Security comes from a combination of policy, procedure and technology–nuts and bolts. All three have received their fair share of attention since September 11, but the demand for security hardware is the most tangible manifestation of how aviation has changed. Pre-existing examples of technology–from sophisticated electronic surveillance systems to simple wheel locks–have been improved.
News and information on safety procedures and concerns.
Some forest fires start with a blast of jagged lightning, incinerating the dry timber and flinging the flaming fragments into the tinder-dry underbrush from which flames soon reach skyward.
The NTSB has called on the FAA to require more extensive inspections of transport-category airplanes for possible structural damage after they encounter severe turbulence. The recommendations are based on the Safety Board’s investigation of several incidents in which more stringent inspections than currently required by the manufacturers’ aircraft maintenance manuals (AMMs) revealed serious damage. One of the incidents involved a Nov.
Perhaps as an example of the NTSB moving forward on long-outstanding issues, it has asked the FAA to require nonscheduled Part 135 operators to report activity data annually, including flight hours, revenue miles, aircraft types and missions.
In response to requests from corporate aviation managers, the Flight Safety Foundation (FSF) has compiled “Waterproof Flight Operations,” the current 664-page issue of Flight Safety Digest, which it says contains information that has not been readily available for corporate, fractional, on-demand and commuter operators.
An airborne telemedical emergency-assistance kit is an item often overlooked in the interior completion and refurbishment process, particularly on smaller aircraft. Now ER-Link of West Bend, Wis., is offering a solution in the form of an FAA-approved kit designed specifically for use in small business aircraft. It offers the advantage of simultaneous voice and data transmission.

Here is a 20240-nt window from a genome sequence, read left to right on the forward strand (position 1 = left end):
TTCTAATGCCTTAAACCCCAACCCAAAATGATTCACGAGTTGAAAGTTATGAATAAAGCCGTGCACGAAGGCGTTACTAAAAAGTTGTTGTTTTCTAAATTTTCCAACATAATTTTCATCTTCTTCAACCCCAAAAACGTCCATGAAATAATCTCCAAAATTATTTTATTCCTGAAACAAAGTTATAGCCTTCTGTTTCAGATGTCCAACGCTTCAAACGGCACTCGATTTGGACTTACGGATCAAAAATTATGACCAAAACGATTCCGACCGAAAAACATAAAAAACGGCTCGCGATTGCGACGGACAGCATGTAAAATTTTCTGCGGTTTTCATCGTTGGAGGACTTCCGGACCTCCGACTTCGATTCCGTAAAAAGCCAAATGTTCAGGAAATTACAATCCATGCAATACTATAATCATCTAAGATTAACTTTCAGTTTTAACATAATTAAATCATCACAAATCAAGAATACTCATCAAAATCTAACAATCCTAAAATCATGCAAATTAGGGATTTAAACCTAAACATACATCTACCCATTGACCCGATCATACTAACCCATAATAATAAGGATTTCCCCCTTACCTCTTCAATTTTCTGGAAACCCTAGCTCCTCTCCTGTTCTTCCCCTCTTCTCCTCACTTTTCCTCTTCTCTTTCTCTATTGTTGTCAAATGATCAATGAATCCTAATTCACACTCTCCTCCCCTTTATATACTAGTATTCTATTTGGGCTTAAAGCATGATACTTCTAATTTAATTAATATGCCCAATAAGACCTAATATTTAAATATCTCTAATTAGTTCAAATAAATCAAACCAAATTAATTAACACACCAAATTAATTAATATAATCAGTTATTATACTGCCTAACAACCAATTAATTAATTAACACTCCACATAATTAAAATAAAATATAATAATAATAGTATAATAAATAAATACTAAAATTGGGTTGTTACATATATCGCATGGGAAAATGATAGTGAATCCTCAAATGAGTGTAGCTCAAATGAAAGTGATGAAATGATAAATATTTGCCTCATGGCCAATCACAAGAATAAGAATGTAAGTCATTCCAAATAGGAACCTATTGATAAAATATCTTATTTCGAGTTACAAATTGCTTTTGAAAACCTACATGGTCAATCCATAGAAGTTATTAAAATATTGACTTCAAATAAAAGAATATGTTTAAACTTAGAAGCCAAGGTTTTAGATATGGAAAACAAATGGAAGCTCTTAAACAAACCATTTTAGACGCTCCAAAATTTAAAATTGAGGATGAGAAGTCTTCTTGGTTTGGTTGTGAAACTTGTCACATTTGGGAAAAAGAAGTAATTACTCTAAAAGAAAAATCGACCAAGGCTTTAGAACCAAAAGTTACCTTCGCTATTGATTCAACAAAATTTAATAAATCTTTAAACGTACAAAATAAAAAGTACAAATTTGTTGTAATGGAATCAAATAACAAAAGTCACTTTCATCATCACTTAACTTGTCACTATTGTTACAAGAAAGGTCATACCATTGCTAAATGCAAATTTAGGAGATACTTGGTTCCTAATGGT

MedAire said it has become the “first in the world” ready to receive remote vital-sign medical-monitoring data from civil aircraft in flight. The company’s first subscriber for this service is British Midland Airways, which will equip all of its long-haul flights with the Tempus 2000 remote vital-sign monitor from London-based Remote Diagnostic Technologies.
Ever since the nerve-shattering morning of September 11, the skies over Manhattan have been strangely quiet. At first it was the same sort of silence that settled over the rest of the U.S.–the product of a total operations ban that was the national airspace lockdown.
The fatal accident rate for business jet operations worldwide (fatal accidents per 100,000 flight hours) increased annually from 1998 to 2001 before decreasing in 2002, and from 1998 through 2002 air taxis had the highest fatal rate of all segments of turbine business airplane operations, according to figures in a new publication from the International Business Aviation Council. IBAC, in conjunction with Robert E.
Facts Aircrew Emergency Procedures Training has purchased Stark Survival. Aircrew training offered by Olympia, Wash.-based Facts is focused primarily on corporate aircraft emergency procedures. Stark also provides emergency training for corporate aircrews and offers fixed-wing and helicopter open-water training for ditching and underwater egress.